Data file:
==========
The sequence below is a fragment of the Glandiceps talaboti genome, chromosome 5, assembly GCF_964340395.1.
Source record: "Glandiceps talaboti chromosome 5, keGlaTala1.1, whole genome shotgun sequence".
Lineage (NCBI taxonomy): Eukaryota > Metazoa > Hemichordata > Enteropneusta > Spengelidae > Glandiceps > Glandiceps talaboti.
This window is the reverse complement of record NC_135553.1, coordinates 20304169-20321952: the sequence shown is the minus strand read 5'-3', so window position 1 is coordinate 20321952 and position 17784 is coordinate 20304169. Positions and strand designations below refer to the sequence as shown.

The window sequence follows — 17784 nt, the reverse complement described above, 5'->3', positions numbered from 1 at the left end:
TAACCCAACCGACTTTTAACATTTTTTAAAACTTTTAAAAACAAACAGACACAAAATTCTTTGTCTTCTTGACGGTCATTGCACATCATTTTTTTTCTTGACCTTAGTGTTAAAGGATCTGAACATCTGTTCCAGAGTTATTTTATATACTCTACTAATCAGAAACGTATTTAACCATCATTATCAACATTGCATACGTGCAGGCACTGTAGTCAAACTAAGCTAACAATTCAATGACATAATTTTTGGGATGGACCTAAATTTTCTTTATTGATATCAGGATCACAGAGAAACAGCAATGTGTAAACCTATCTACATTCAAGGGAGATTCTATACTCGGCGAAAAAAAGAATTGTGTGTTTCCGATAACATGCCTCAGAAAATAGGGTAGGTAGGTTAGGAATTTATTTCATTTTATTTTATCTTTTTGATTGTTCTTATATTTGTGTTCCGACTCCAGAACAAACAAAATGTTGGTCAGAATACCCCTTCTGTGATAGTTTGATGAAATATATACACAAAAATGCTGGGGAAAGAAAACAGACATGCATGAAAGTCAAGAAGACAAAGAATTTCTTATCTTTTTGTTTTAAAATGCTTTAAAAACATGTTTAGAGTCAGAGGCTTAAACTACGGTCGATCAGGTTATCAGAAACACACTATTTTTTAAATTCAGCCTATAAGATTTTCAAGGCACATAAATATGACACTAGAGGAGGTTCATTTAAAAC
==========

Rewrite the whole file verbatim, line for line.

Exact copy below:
The sequence below is a fragment of the Glandiceps talaboti genome, chromosome 5, assembly GCF_964340395.1.
Source record: "Glandiceps talaboti chromosome 5, keGlaTala1.1, whole genome shotgun sequence".
Lineage (NCBI taxonomy): Eukaryota > Metazoa > Hemichordata > Enteropneusta > Spengelidae > Glandiceps > Glandiceps talaboti.
This window is the reverse complement of record NC_135553.1, coordinates 20304169-20321952: the sequence shown is the minus strand read 5'-3', so window position 1 is coordinate 20321952 and position 17784 is coordinate 20304169. Positions and strand designations below refer to the sequence as shown.

The window sequence follows — 17784 nt, the reverse complement described above, 5'->3', positions numbered from 1 at the left end:
TAACCCAACCGACTTTTAACATTTTTTAAAACTTTTAAAAACAAACAGACACAAAATTCTTTGTCTTCTTGACGGTCATTGCACATCATTTTTTTTCTTGACCTTAGTGTTAAAGGATCTGAACATCTGTTCCAGAGTTATTTTATATACTCTACTAATCAGAAACGTATTTAACCATCATTATCAACATTGCATACGTGCAGGCACTGTAGTCAAACTAAGCTAACAATTCAATGACATAATTTTTGGGATGGACCTAAATTTTCTTTATTGATATCAGGATCACAGAGAAACAGCAATGTGTAAACCTATCTACATTCAAGGGAGATTCTATACTCGGCGAAAAAAAGAATTGTGTGTTTCCGATAACATGCCTCAGAAAATAGGGTAGGTAGGTTAGGAATTTATTTCATTTTATTTTATCTTTTTGATTGTTCTTATATTTGTGTTCCGACTCCAGAACAAACAAAATGTTGGTCAGAATACCCCTTCTGTGATAGTTTGATGAAATATATACACAAAAATGCTGGGGAAAGAAAACAGACATGCATGAAAGTCAAGAAGACAAAGAATTTCTTATCTTTTTGTTTTAAAATGCTTTAAAAACATGTTTAGAGTCAGAGGCTTAAACTACGGTCGATCAGGTTATCAGAAACACACTATTTTTTAAATTCAGCCTATAAGATTTTCAAGGCACATAAATATGACACTAGAGGAGGTTCATTTAAAAC